On Tuesday, Ohio lawmakers passed a bill that would ban abortions once a fetal heartbeat is identified, which is usually six weeks after conception. The bill was sent to Governor John Kasich for approval.
Most women do not realize they are pregnant around six weeks, and the bill does not extend to exceptions for incest or rape — exceptions are only made if the life of the woman is in danger.
According to NPR, Planned Parenthood announced their opposition, saying that the bill is meant to make abortion illegal in Ohio, and it strips away a woman’s right from making her own medical decisions. Labeled “The Heartbeat Bill,” Kasich has over a week to veto the bill, or it becomes law.
What is happening in Ohio is representative of many recent changes in government that interfere with women’s health. With Trump as President-elect, many women are afraid of not having access to affordable birth control with his plan to overturn the Affordable Care Act.
In response, different Americans and organizations are now posting on social media about their gratitude for birth control, using the hashtag #ThxBirthControl.
According to NY Mag, the National Campaign to Prevent Teen and Unplanned Pregnancy and Bedsider organized a day-long social media campaign to ask people to support birth control and vocalize how contraception benefits society.
Contraceptives is a huge part of women’s healthcare. According to the Centers for Disease Control, 62 percent of women from the ages of 15-44 used a form of contraception from 2011-2013.
After Trump won the election, some women took to Twitter encouraging women to invest in an IUD, a form of birth control which is inserted into a woman’s uterus and lasts between three and twelve years.
These outcries from women across the country speak to the importance of providing affordable healthcare to all females.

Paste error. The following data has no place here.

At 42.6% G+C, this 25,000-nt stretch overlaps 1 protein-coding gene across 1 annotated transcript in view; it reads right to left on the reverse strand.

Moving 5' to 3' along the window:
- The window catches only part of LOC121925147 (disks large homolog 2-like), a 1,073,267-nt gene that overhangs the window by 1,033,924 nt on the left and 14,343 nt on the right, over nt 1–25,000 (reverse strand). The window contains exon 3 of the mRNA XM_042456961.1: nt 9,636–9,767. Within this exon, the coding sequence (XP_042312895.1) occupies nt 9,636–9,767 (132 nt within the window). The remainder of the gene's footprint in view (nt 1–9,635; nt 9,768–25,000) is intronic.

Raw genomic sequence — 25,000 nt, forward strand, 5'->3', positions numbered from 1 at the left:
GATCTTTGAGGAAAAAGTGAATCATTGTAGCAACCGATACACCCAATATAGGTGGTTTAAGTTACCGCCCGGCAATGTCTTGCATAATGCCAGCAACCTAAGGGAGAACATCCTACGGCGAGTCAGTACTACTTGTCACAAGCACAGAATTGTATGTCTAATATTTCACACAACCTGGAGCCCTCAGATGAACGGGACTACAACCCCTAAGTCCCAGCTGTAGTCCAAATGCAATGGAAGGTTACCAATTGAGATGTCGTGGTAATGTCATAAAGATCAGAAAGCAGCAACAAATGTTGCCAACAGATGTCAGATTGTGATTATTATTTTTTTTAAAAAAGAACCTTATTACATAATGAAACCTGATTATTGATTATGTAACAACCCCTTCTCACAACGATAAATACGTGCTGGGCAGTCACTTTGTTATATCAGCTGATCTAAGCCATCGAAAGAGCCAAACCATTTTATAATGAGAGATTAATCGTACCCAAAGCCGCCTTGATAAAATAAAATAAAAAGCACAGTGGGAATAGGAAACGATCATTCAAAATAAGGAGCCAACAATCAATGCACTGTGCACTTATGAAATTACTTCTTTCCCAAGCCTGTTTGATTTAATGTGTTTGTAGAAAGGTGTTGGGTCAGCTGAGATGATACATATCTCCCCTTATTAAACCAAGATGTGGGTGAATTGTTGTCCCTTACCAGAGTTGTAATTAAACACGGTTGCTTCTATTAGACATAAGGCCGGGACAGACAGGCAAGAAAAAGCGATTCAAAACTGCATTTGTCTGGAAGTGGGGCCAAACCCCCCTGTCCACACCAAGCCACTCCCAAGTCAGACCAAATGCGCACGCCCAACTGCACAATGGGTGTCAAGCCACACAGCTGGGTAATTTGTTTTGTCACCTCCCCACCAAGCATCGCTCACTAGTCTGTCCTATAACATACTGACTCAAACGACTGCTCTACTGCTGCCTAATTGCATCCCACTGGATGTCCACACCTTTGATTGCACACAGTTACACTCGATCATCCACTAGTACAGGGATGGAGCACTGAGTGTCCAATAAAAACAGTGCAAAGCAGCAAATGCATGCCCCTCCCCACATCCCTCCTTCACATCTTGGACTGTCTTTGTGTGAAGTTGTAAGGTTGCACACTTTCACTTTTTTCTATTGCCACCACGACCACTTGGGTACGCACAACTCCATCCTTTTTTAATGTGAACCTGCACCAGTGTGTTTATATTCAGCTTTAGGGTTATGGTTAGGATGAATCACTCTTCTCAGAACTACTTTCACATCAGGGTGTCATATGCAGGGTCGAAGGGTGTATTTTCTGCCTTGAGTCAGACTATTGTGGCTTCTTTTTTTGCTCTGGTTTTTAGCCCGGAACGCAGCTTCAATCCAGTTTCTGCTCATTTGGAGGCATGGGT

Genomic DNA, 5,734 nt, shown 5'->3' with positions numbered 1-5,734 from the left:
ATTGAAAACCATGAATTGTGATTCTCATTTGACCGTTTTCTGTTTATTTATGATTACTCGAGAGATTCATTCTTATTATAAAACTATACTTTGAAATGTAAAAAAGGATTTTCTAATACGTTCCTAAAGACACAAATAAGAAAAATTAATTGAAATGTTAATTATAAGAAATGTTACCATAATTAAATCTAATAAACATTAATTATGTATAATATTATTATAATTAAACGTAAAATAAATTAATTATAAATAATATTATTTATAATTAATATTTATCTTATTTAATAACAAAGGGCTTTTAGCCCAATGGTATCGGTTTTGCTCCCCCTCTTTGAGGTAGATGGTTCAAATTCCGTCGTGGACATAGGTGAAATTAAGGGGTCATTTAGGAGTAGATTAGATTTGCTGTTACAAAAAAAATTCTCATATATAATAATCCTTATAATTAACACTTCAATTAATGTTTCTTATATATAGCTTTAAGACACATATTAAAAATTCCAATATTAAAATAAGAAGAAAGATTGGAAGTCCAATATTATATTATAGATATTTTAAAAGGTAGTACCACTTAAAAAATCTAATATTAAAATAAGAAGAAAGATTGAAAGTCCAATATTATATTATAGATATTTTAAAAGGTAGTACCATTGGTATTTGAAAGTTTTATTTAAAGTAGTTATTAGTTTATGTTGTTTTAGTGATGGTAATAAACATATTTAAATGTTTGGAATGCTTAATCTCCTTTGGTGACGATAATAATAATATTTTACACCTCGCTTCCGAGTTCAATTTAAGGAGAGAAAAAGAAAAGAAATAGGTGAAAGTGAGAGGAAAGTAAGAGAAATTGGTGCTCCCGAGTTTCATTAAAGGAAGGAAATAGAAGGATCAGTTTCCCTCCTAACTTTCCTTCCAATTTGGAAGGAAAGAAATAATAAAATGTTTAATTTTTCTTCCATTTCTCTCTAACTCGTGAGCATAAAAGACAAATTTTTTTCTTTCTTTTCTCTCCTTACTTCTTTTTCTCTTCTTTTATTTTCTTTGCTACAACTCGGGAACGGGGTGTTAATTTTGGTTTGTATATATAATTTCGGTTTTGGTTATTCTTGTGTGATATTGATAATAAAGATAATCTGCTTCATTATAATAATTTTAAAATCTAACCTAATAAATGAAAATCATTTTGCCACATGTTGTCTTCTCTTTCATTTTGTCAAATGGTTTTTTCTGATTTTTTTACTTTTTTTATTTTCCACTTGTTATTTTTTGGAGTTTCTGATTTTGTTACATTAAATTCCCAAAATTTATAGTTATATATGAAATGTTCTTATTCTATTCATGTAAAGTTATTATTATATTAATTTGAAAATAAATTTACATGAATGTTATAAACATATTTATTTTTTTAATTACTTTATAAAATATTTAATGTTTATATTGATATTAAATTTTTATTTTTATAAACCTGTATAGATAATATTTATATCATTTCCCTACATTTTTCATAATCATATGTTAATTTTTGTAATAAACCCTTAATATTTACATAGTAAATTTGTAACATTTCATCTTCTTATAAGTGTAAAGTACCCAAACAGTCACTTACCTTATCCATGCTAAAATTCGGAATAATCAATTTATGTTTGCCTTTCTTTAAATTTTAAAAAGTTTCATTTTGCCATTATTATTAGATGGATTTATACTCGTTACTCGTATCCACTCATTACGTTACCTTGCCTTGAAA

According to the Houston Chronicle and the National Campaign to Prevent Teen and Unplanned Pregnancy, 19.7 million women live in “contraceptive deserts,” which means they lack easy access to public clinics that offer birth control methods like condoms, pills, IUDs, and spermicide. This means that the country lacks a proper number of clinics or providers that are enough to meet the county’s population.
This presents a problem in preventing unplanned pregnancy, especially for lower-income women. The Guttmacher Institute estimated that in 2011, almost half of U.S. pregnancies happened among lower-income women.
Trump’s new nominee for the Secretary of Health and Human Services, Tom Price, also does not believe birth control should be free. Price is opposed to free birth control and denies that there are women who struggle to pay for contraceptives. He supported the Blackburn Amendment to HJ Resolution 59, which allowed insurers to not cover preventive services for women including birth control without cost sharing on moral or religious opposition.
Price also introduced a bill that would bar Planned Parenthood from receiving federal family-planning funding.
The Trump administration might bring in new changes that could potentially jeopardize women obtaining affordable health care. Campaigns like #ThxBirthControl matter because it gives a voice to women whose protection may be silenced by a new President-elect. Overall, affordable healthcare coverage for women should not be a partisan issue. One way we can combat these issues is by donating to important organizations like Planned Parenthood and continuing to speak up for each other.
What do you think of the “Heartbeat Bill” in Ohio? Do you think #ThxBirthControl is a step in continuing to provide affordable healthcare for women? Tweet @issabasco.